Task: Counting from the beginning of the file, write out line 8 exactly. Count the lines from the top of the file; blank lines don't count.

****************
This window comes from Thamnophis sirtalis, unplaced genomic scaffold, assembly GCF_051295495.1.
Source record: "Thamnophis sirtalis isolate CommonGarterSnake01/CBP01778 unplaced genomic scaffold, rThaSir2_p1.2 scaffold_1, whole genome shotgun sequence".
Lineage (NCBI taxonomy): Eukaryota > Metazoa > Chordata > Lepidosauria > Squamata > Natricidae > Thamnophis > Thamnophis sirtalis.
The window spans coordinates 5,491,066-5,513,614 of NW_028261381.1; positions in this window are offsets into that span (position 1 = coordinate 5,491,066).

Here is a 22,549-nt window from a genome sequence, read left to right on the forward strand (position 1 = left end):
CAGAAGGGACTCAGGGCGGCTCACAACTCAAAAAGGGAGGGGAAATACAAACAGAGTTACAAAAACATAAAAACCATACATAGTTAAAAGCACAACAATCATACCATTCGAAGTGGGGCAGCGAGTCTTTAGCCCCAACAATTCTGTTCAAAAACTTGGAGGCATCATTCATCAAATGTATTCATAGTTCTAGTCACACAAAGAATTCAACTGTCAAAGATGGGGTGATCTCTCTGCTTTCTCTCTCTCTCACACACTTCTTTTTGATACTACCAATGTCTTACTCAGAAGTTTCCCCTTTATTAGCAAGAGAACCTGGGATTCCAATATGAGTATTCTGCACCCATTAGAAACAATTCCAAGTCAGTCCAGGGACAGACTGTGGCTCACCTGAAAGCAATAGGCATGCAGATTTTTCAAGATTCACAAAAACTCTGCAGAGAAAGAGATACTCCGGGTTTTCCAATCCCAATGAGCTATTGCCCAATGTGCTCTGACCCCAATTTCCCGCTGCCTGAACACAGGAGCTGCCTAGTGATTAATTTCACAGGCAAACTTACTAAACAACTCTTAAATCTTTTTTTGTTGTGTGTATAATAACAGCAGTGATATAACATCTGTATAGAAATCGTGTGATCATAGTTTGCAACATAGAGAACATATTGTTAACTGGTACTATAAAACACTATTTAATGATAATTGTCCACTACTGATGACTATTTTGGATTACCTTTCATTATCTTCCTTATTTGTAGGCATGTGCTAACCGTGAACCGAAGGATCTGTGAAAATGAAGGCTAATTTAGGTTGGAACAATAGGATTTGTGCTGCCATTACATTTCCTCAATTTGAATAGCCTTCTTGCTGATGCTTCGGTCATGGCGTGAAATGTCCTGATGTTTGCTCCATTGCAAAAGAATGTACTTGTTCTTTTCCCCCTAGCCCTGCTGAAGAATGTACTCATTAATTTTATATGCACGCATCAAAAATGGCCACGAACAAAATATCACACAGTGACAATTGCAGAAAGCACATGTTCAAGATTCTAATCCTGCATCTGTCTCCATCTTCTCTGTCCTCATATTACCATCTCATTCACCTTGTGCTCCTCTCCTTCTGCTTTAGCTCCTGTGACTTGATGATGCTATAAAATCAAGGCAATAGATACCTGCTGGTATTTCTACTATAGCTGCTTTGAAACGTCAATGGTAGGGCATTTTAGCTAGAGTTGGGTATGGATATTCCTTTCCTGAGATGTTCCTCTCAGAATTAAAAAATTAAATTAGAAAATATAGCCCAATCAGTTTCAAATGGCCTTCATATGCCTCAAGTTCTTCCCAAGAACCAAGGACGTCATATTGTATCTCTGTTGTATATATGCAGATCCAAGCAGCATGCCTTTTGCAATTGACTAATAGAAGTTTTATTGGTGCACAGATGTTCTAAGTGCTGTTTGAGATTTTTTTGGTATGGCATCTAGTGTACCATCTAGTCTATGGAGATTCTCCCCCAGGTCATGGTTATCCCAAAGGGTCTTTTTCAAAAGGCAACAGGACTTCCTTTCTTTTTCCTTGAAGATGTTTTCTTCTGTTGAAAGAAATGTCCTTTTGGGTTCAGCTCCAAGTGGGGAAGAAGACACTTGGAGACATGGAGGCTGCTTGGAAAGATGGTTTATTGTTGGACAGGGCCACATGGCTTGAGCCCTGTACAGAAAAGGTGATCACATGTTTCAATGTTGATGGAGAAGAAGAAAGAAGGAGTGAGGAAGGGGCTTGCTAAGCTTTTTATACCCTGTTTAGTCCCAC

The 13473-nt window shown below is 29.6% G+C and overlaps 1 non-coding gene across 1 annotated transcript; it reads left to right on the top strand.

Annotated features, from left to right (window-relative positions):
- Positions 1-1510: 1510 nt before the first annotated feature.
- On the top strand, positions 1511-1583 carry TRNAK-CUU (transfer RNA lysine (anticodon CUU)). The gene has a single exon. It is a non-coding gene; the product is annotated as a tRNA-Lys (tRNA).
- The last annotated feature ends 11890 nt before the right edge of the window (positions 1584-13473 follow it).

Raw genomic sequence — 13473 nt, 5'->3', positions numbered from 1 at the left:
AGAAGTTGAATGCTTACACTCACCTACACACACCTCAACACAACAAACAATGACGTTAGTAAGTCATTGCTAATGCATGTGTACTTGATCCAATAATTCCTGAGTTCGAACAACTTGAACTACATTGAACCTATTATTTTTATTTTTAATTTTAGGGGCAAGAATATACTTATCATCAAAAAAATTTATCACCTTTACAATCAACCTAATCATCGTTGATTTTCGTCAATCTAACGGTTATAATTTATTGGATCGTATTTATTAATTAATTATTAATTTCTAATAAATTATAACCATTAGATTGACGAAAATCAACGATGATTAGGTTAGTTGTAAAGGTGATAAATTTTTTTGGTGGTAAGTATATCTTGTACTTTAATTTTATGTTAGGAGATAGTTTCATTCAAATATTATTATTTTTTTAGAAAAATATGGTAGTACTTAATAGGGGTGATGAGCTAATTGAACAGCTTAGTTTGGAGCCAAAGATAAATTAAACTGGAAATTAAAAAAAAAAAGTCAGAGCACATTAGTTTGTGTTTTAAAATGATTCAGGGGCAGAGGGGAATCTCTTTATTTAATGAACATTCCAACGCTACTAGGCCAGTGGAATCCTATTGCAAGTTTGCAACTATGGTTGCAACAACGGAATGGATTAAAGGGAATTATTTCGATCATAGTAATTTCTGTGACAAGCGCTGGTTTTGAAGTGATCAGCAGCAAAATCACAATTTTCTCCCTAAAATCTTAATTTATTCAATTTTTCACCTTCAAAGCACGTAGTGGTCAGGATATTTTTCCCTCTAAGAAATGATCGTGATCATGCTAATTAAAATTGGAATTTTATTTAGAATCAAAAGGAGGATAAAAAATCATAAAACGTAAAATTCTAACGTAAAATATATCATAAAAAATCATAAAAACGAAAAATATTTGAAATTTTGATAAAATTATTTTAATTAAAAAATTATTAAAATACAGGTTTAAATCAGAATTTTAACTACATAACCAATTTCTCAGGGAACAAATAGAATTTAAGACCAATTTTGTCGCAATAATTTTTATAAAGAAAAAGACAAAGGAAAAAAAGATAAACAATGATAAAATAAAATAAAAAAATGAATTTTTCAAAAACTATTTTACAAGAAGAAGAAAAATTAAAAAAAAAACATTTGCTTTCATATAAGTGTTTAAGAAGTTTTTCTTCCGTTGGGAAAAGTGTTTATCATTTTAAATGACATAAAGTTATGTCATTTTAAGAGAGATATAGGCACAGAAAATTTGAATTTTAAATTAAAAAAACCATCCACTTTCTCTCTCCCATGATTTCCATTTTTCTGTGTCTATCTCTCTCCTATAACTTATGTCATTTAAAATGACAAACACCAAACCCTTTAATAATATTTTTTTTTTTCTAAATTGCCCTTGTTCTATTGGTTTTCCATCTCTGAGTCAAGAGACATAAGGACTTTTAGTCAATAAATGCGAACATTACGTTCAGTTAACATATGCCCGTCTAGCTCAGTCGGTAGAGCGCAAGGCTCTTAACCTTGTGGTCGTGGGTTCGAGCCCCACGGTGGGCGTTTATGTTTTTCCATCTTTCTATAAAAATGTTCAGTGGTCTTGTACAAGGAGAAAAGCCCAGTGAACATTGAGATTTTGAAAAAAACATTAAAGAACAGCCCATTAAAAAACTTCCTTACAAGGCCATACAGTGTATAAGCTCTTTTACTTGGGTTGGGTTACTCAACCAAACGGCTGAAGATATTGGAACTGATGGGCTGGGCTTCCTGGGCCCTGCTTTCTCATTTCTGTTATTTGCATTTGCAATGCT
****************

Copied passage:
Annotated features, from left to right (window-relative positions):